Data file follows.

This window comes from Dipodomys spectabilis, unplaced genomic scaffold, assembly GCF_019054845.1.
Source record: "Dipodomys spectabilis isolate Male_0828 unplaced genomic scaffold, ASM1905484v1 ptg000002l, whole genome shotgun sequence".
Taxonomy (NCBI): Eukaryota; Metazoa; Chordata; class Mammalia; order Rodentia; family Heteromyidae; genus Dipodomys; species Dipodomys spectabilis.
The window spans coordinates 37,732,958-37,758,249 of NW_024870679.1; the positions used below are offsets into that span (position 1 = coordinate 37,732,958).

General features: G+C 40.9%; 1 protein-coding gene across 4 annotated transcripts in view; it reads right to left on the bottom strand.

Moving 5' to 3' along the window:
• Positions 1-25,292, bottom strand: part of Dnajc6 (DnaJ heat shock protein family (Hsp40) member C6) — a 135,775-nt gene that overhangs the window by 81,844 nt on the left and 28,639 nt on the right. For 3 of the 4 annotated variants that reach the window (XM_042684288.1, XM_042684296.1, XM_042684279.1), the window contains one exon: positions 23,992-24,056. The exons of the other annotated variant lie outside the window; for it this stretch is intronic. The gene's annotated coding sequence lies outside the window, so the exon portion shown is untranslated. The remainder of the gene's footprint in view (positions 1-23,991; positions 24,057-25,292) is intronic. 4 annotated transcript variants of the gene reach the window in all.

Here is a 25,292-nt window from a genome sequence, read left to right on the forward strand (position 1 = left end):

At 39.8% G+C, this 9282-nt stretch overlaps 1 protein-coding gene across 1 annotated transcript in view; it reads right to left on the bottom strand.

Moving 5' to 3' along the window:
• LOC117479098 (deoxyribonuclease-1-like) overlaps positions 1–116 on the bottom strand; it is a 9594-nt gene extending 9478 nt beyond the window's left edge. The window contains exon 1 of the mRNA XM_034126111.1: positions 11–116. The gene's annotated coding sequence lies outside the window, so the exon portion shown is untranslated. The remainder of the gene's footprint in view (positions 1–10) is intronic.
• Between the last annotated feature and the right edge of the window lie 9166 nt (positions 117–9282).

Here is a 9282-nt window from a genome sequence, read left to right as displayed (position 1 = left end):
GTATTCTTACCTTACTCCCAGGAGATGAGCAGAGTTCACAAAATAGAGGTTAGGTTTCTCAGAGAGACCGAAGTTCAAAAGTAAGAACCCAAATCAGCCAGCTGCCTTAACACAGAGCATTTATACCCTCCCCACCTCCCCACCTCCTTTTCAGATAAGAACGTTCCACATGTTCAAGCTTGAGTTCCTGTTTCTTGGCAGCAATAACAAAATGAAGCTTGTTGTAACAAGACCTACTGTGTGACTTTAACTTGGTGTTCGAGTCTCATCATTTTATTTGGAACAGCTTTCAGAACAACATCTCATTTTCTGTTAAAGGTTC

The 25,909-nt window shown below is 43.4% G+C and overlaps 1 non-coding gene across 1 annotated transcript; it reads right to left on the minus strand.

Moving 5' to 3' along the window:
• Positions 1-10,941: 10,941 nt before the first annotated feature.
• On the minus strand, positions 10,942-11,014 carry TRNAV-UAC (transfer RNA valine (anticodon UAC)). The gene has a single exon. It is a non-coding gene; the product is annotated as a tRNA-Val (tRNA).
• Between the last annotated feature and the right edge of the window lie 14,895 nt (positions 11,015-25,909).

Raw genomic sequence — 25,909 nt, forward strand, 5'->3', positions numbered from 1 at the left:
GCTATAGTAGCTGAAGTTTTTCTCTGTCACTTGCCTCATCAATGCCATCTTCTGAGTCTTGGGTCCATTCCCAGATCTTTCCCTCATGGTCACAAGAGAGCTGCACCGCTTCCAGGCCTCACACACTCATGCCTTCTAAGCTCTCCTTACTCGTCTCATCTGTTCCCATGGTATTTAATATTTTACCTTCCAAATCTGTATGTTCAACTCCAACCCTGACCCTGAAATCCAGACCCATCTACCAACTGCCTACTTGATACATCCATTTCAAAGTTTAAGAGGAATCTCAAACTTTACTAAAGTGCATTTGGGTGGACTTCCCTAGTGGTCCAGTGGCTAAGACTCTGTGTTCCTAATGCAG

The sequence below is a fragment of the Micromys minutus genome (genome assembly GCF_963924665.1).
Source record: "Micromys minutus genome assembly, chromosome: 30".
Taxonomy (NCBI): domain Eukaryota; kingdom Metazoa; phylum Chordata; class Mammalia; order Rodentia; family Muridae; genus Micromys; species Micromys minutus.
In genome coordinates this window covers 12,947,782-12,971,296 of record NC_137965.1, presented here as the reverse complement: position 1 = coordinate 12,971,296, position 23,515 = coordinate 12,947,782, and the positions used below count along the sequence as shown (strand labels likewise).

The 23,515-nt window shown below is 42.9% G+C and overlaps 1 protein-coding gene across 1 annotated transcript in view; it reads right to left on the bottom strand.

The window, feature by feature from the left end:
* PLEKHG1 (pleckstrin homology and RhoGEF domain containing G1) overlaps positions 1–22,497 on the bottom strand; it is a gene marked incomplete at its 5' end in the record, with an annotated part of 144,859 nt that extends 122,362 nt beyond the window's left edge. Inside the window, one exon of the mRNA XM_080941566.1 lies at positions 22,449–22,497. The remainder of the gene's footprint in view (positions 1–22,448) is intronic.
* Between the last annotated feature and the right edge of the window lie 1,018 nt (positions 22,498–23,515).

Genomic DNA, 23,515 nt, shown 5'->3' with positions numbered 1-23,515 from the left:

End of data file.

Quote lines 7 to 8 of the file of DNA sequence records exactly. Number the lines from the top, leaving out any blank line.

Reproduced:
• Positions 1-25,292, bottom strand: part of Dnajc6 (DnaJ heat shock protein family (Hsp40) member C6) — a 135,775-nt gene that overhangs the window by 81,844 nt on the left and 28,639 nt on the right. For 3 of the 4 annotated variants that reach the window (XM_042684288.1, XM_042684296.1, XM_042684279.1), the window contains one exon: positions 23,992-24,056. The exons of the other annotated variant lie outside the window; for it this stretch is intronic. The gene's annotated coding sequence lies outside the window, so the exon portion shown is untranslated. The remainder of the gene's footprint in view (positions 1-23,991; positions 24,057-25,292) is intronic. 4 annotated transcript variants of the gene reach the window in all.

Here is a 25,292-nt window from a genome sequence, read left to right on the forward strand (position 1 = left end):